The Importance of Awareness and Education in Patients with Breast Cancer-Related Lymphedema


JOURNAL OF CANCER EDUCATION, vol.32, no.3, pp.629-633, 2017 (Journal Indexed in SCI) identifier identifier identifier

  • Publication Type: Article / Article
  • Volume: 32 Issue: 3
  • Publication Date: 2017
  • Doi Number: 10.1007/s13187-016-1026-1
  • Page Numbers: pp.629-633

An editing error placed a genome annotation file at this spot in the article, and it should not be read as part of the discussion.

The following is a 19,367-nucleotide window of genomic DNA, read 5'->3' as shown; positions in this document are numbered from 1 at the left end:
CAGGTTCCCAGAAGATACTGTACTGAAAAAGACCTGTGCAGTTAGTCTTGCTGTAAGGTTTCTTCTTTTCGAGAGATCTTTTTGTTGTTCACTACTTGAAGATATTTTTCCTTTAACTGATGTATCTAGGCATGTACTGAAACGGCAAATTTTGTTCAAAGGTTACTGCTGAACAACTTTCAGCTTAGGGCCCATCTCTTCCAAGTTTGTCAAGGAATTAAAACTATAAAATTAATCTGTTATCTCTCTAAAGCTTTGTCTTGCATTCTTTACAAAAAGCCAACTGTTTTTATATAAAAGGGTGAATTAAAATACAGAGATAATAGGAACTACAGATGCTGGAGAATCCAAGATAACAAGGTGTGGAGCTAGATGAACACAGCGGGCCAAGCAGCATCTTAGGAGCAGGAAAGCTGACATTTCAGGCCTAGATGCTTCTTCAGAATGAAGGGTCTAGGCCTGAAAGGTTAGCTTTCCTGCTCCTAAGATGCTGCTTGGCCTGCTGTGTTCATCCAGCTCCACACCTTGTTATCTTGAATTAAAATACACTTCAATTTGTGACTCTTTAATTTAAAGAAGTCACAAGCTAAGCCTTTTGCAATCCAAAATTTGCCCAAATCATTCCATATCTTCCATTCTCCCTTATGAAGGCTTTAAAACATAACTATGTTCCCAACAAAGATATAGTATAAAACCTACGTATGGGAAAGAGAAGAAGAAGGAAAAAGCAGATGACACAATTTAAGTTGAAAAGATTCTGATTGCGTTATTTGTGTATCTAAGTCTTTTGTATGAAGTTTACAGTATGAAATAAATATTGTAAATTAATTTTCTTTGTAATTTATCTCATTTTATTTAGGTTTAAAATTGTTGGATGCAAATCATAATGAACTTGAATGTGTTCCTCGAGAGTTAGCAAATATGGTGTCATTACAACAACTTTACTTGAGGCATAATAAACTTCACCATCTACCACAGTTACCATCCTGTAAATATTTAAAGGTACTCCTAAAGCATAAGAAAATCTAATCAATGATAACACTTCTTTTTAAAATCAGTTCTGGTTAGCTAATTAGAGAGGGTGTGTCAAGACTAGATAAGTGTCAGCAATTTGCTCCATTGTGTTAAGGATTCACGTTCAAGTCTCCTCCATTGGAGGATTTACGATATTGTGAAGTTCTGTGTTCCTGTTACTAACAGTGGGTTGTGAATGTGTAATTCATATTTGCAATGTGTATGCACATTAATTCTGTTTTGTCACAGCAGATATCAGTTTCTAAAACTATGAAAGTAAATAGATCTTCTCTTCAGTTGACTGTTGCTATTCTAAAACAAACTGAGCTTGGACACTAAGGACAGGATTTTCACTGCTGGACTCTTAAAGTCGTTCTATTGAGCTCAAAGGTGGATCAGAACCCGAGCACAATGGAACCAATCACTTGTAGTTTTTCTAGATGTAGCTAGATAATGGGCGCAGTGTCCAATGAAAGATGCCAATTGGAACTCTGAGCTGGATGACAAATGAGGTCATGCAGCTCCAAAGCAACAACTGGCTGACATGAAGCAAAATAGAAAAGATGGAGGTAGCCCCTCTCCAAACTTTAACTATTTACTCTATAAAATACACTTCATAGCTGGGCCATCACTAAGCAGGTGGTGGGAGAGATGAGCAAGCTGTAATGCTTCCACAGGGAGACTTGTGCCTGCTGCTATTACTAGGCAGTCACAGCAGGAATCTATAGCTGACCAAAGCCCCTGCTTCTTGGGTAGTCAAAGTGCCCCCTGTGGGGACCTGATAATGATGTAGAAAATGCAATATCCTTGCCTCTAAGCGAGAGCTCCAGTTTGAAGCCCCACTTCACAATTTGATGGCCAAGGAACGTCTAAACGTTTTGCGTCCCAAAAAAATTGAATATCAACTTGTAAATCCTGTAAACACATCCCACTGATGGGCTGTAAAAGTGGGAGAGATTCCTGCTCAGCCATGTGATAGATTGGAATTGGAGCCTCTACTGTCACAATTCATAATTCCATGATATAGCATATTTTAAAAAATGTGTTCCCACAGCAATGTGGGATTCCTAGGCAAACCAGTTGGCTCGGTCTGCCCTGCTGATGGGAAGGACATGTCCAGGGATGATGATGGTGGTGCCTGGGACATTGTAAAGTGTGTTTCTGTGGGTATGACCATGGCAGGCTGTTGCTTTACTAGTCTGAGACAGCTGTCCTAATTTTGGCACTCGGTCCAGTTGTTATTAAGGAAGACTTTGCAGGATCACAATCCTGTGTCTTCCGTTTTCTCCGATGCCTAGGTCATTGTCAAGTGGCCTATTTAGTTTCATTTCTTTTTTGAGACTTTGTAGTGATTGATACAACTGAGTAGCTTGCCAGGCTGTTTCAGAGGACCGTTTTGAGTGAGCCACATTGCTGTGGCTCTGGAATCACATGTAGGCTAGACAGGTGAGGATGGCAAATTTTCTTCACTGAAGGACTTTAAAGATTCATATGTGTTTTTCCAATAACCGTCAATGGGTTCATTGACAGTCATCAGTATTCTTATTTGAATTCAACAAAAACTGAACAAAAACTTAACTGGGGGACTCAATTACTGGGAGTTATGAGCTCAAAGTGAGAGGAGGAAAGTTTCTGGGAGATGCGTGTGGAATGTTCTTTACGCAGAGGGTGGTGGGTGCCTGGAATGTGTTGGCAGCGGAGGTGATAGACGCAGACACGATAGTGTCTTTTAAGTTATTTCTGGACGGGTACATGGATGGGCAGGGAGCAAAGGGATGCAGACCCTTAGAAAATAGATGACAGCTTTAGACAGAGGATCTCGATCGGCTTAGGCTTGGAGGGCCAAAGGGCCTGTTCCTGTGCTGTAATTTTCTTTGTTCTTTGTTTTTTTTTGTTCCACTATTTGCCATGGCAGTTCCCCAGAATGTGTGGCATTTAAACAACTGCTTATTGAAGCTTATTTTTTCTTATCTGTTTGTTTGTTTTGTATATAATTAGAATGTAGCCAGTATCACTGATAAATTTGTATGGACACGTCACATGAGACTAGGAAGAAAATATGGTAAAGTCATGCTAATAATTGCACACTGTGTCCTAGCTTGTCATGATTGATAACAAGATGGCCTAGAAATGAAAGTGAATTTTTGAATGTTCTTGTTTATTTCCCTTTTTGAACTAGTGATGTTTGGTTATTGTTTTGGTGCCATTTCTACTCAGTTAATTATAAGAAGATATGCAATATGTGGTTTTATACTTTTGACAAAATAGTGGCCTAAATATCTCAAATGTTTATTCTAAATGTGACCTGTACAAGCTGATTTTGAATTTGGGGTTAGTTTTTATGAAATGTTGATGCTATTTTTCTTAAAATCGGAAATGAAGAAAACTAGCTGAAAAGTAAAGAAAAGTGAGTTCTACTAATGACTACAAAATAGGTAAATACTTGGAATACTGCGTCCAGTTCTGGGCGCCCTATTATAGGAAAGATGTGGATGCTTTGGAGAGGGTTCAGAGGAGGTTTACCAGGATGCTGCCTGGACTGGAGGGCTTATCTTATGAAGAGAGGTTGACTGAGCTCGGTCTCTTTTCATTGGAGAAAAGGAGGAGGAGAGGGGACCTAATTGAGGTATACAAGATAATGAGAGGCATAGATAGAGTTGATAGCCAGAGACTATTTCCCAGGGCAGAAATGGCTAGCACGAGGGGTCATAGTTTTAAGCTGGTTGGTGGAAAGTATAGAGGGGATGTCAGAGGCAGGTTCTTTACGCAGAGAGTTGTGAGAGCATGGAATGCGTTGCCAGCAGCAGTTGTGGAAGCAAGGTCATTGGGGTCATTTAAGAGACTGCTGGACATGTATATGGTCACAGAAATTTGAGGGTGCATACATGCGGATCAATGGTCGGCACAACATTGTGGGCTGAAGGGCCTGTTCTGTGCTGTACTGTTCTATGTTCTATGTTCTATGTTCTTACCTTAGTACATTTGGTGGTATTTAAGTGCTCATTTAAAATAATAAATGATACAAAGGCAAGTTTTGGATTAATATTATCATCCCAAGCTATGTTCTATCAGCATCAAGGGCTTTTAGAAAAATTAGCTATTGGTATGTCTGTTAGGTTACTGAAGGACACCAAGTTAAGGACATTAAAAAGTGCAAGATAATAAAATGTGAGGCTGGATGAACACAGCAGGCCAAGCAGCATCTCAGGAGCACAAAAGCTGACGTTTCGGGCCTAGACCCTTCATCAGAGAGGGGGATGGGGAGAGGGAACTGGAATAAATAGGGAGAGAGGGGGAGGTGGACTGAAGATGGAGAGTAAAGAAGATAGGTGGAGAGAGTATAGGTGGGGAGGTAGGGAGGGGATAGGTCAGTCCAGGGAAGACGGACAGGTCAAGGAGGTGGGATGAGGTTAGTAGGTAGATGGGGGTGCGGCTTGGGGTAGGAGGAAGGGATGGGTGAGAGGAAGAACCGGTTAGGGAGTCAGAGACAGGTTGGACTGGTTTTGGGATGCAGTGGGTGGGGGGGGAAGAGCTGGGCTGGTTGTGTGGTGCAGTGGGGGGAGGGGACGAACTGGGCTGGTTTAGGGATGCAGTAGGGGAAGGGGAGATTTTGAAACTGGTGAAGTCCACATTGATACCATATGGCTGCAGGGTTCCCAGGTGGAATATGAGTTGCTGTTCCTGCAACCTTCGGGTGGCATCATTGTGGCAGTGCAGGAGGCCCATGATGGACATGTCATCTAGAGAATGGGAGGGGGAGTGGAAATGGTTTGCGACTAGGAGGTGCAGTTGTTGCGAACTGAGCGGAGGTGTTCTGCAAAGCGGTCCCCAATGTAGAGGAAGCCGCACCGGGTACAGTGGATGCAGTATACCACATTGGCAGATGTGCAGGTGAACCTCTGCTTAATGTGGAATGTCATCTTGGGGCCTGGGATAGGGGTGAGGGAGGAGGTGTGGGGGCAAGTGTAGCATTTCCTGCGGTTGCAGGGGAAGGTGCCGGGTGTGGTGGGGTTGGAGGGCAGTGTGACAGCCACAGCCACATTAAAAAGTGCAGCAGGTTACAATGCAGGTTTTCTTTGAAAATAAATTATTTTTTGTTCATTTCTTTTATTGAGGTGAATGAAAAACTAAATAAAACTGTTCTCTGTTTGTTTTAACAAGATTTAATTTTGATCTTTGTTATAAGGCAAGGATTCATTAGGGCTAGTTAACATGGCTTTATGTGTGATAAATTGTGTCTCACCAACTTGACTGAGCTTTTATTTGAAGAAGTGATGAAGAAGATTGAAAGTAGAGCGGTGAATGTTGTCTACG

Upper extremity lymphedema occurs in one of five women after breast cancer treatment and causes significant morbidity. Women often report being uninformed regarding awareness of lymphedema and other side effects after the cancer surgery. The aim of the study was to assess the postoperative information and education about lymphedema in patients with lymphedema related to breast cancer surgery in the rehabilitation unit of a tertiary hospital. One hundred eighty patients who had admitted to lymphedema rehabilitation unit between September 2013 and February 2015 were recruited to the study. The demographic properties of women, duration, and grade of lymphedema were recorded. The patients were asked whether they had received any information about awareness of lymphedema or whether they have been educated for reducement of the risk of lymphedema after the breast cancer surgery. One hundred eighty women with a mean age of 52.9 +/- 10.7 years (27-53) and with a mean lymphedema duration of 19.8 +/- + 39.4 months were included. Ninety-eight (54.4 %) patients had grade 1, 80 (44.4 %) patients had grade 2, and 2 (1.11 %) patients had grade 3 lymphedema. Among the participants, only 35 (19.5 %) had reported that they had received information or education about lymphedema. One hundred forty-five patients (80.5 %) were not informed or trained about the development of lymphedema. The degree and duration of lymphedema were lower in patients that had been informed or educated about lymphedema as compared to the patients who had not been informed or educated, but the difference was not statistically significant (p = 0.052). Only a minor group of patients (19 %) had received information and education about lymphedema and there is an unmet need for education or information about lymphedema after breast cancer treatment, especially in developing countries. The nonsignificant correlation between education and the degree and duration of lymphedema was thought to be related with the incongrous numbers of the subgroups. In conclusion with the growing population of breast cancer survivors, patient awareness and education about postoperative lymphedema risk after the cancer surgery is warranted.